Arts and Humanities Research Council
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The Arts and Humanities Research Council (AHRC) was established in April 2005 as successor to the Arts and Humanities Research Board and is a British research council; non-departmental public body that provides approximately £102 million from the government to support research and postgraduate study in the arts and humanities, from languages and law, archaeology and English literature to design and creative and performing arts. In any one year, the AHRC makes approximately 700 research awards and around 1,350 postgraduate awards. Postgraduate funding is organised through Doctoral Training Partnerships in 10 consortia that bring together a total of 72 higher education institutions throughout the UK. Awards are made after a rigorous peer review process, to ensure that only applications of the highest quality are funded.
|Predecessor||Arts and Humanities Research Board|
|Legal status||Non-departmental public body|
|Purpose||Funding of arts and humanities research|
|Headquarters||Polaris House, Swindon|
|Sir Drummond Bone|
Recently funded researchEdit
Stonehenge Riverside ProjectEdit
The Stonehenge Riverside Project is a major five year AHRC-funded archaeological research study interested in the development of the Stonehenge landscape in Neolithic and Bronze Age Britain. In particular, the project is interested in the relationship between the stones and surrounding monuments and features including; The River Avon, Durrington Walls, the Cursus, the Avenue, Woodhenge, burial mounds, and nearby standing stones. In August 2009 the project discovered a new stone circle, which was named Bluestonehenge by the research team, about one mile away from Stonehenge in Wiltshire, England. The project is run by a consortium of university teams. It is directed by Prof. Mike Parker Pearson of Sheffield University, with co-directors Dr Josh Pollard (University of Southampton), Prof. Julian Thomas (Manchester University), Dr Kate Welham (Bournemouth University) and Dr Colin Richards (Manchester University).
Medieval Soldier DatabaseEdit
Researchers at the University of Reading and University of Southampton analysed historic sources such as muster rolls records in the National Archives at Kew and the Bibliothèque nationale de France in Paris (for records of English garrisons in France). The resulting Medieval Soldier online database was launched in 2009 which enables people to search for soldiers by surname, rank or year of service. The online database contains 250,000 service records of soldiers who saw active duty in the latter phases of the Hundred Years' War (1369–1453).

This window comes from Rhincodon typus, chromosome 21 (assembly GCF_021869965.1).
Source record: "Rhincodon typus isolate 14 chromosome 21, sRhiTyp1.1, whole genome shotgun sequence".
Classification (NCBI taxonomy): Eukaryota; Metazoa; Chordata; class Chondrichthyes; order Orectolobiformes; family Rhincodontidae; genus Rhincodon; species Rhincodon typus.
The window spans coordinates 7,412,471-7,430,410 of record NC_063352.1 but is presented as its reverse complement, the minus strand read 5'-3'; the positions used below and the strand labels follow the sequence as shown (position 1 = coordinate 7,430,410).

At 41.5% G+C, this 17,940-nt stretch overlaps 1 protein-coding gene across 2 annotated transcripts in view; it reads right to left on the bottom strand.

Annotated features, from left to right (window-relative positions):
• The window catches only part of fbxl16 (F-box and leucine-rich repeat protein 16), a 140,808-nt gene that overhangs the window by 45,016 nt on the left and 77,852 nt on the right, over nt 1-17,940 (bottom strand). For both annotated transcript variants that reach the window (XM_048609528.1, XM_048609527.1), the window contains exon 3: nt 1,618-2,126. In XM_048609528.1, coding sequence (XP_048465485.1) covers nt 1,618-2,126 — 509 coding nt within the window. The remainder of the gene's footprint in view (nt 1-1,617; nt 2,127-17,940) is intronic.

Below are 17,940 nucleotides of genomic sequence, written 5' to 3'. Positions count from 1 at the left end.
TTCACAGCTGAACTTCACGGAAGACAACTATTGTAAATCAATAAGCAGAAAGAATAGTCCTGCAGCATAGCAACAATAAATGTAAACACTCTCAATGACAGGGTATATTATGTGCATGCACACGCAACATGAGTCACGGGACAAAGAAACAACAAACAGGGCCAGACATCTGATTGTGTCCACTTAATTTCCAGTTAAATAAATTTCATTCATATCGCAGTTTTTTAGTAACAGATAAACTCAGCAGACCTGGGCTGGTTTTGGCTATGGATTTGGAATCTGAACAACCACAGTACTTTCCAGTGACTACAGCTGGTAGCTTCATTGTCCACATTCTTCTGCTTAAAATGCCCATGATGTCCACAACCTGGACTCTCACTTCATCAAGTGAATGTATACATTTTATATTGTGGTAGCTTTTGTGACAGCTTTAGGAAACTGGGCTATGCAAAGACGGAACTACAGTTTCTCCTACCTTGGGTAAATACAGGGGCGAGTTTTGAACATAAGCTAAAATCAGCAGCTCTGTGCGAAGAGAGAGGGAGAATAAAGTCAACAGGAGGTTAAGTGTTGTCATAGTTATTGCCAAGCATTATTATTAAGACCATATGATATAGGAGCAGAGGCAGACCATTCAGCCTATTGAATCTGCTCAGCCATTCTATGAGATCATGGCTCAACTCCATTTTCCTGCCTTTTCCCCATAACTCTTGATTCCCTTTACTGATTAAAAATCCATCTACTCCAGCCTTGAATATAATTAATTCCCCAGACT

Old Bailey Proceedings ArchiveEdit
An AHRC research grant enabled academics from the University of Hertfordshire, University of Sheffield and the Open University to double in size the Old Bailey trial proceedings available to view on the Old Bailey Proceedings Online website and provide access to the largest single source of searchable information about ordinary British lives and behaviour ever published.
The Old Bailey Proceedings Online makes available a fully searchable, digitised collection of all surviving editions of the Old Bailey Proceedings from 1674 to 1913, and of the Ordinary of Newgate's Accounts, 1679 to 1772. It allows access to over 197,000 trials and biographical details of approximately 2,500 men and women executed at Tyburn.
In 2005 the AHRC replaced the Arts and Humanities Research Board (AHRB), founded in 1998.
The AHRC publish reviews and reports on arts and humanities subjects, as well as corporate publications. Research news and findings are communicated in website features, press releases, and multimedia content such as podcasts.
Between 2005 and 2010, the AHRC published a magazine called Podium twice a year, which contained news and case studies based on research that they have funded.
The AHRC is one of seven research councils in the UK.
Professor Andrew S Thompson is serving as Interim Chief Executive of the AHRC, from December 2015. The previous CE of the AHRC was Professor Rick Rylance who took up the post on 1 September 2009, and was re-appointed in September 2013 to serve until August 2017.
- "Professor Andrew Thompson". Senior Management Team. Arts and Humanities Research Council. Retrieved 3 June 2016.
Professor Andrew Thompson took up the post of interim Chief Executive of AHRC on 1 December 2015.
- "AHRC commits to postgraduate research through new Doctoral Training Partnerships - Arts and Humanities Research Council". ahrc.ukri.org. Retrieved 2019-07-02.
- "News releases 2009". shef.ac.uk. 2012. Retrieved 18 February 2012.
- HeritageDaily (2016-10-07). "Did your ancestor fight in the Hundred Years War?". HeritageDaily - Archaeology News. Retrieved 2019-07-02.
- "Medieval battle records go online". 2009-07-20. Retrieved 2019-07-02.
- "The Old Bailey Online - Arts and Humanities Research Council". ahrc.ukri.org. Retrieved 2019-07-02.
- Creating the AHRC: An Arts and Humanities Research Council for the United Kingdom in the Twenty-first Century (Oxford UP, 2008)
- "Publications - Arts & Humanities Research Council". Ahrc.ac.uk. Retrieved 2014-06-19.
- "Publications archive - Arts & Humanities Research Council". Ahrc.ac.uk. Retrieved 2014-06-19.
- "Reappointment of Chief Executive for the AHRC - Arts & Humanities Research Council". Ahrc.ac.uk. 2013-09-01. Retrieved 2014-06-19.